Counterfeiting in Boone County
By: Hillary Delaney
Early in the 19th century, America was without a common currency. Money was printed by individual banks, and backed by silver and gold. Some stores even offered their own currency. The notes were all different in appearance, offering criminals a unique opportunity to take advantage of the confusion this system created. Counterfeiting began to flourish. The Ohio River was essential to local counterfeiters, who regularly transported their phony goods either to and from Cincinnati or down river toward New Orleans. In the 1840s, the river was being patrolled regularly to prevent counterfeiters from spreading false notes from state to state. According to David R. Johnson’s Illegal Tender: Counterfeiting and the Secret Service, nearly eighty percent of the currency in America was counterfeit in 1862. The problem of counterfeiting ultimately led to the formation of the Secret Service in 1865.
Some of the earliest counterfeiters in our area were Jim and Daniel Brown. These New York-born brothers settled in Cincinnati and Rising Sun, respectively, and set up shop. It’s estimated they printed and distributed well over one million counterfeit dollars here and points south, with plans for much more before Daniel’s arrest in New Orleans, in the 1820s.
Counterfeiting was not limited to paper money, there were also faux coins being minted. An article in the Cincinnati Enquirer, Sep 4, 1889 tells of a talented counterfeiter named George Williams, who was manufacturing and distributing “bogus silver dollars” in Cincinnati. Concerned with being caught, he moved down river to Hamilton Landing, and set up shop with the help of “Maxwell” and a “boy named Cooper”. Williams was given up by the young accomplice, Cooper; he and Maxwell were sent to prison.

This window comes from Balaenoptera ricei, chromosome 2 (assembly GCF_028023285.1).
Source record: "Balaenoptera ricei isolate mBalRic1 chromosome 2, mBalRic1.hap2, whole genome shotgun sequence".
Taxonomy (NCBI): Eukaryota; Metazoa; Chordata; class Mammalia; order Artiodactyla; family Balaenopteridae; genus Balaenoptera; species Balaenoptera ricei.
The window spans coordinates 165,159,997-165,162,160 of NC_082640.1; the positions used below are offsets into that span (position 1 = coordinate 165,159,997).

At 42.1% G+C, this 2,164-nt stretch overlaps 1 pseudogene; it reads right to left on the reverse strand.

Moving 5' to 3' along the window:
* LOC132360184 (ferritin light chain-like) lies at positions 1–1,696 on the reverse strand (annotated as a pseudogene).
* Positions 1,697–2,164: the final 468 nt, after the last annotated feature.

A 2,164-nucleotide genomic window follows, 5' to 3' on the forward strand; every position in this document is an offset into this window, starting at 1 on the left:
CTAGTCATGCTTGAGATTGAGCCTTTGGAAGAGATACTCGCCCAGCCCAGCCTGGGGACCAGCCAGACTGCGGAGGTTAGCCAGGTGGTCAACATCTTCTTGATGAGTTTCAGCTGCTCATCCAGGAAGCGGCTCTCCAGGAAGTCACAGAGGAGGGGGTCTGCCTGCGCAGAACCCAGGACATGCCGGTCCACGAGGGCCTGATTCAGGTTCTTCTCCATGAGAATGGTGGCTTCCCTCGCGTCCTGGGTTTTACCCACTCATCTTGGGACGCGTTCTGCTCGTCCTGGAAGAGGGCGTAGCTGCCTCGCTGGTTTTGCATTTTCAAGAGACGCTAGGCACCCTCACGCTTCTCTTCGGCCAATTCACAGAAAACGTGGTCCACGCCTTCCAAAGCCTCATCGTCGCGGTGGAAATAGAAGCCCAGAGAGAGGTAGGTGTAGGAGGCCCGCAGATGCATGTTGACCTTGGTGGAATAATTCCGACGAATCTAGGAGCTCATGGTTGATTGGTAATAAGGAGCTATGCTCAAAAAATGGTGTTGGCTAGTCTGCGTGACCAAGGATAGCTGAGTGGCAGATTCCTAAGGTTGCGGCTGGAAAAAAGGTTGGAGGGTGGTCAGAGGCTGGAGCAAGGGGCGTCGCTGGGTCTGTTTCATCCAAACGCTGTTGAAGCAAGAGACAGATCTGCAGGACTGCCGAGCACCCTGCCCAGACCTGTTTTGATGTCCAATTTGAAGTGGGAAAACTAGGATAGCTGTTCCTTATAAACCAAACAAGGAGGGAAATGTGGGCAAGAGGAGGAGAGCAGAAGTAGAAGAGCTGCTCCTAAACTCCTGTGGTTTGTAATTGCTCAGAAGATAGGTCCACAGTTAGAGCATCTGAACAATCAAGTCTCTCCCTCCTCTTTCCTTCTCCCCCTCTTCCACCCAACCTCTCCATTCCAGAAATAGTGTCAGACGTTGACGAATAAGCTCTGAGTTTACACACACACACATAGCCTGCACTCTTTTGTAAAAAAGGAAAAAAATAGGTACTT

In 1906, the Anderson Ferry’s Captain Kottmyer spotted some coins near the bank of the Boone County landing. When he fished them out, he realized that they were not authentic, and turned them over to police. The Cincinnati Enquirer reported that the find was “40 found coins: dollars, half dollars and quarters and a chunk of Babbitt metal” (metal used to make ball bearings).
Counterfeiting gave birth to a scam called “green goods” which took advantage of people’s interest in quick money. Responding to a flyer he had seen, Henry Houston, of Verona, made a trip to New York to purchase some counterfeit bills for 50 cents on the dollar. His ill-gotten gain would fund his dream of owning a stable of racehorses. In May of 1906, the Enquirer tells the tale of how, after turning over $300 of borrowed money, Houston discovers he has purchased six one-dollar bills, each wrapped around a stack of worthless paper. Then, as now, crime doesn’t pay.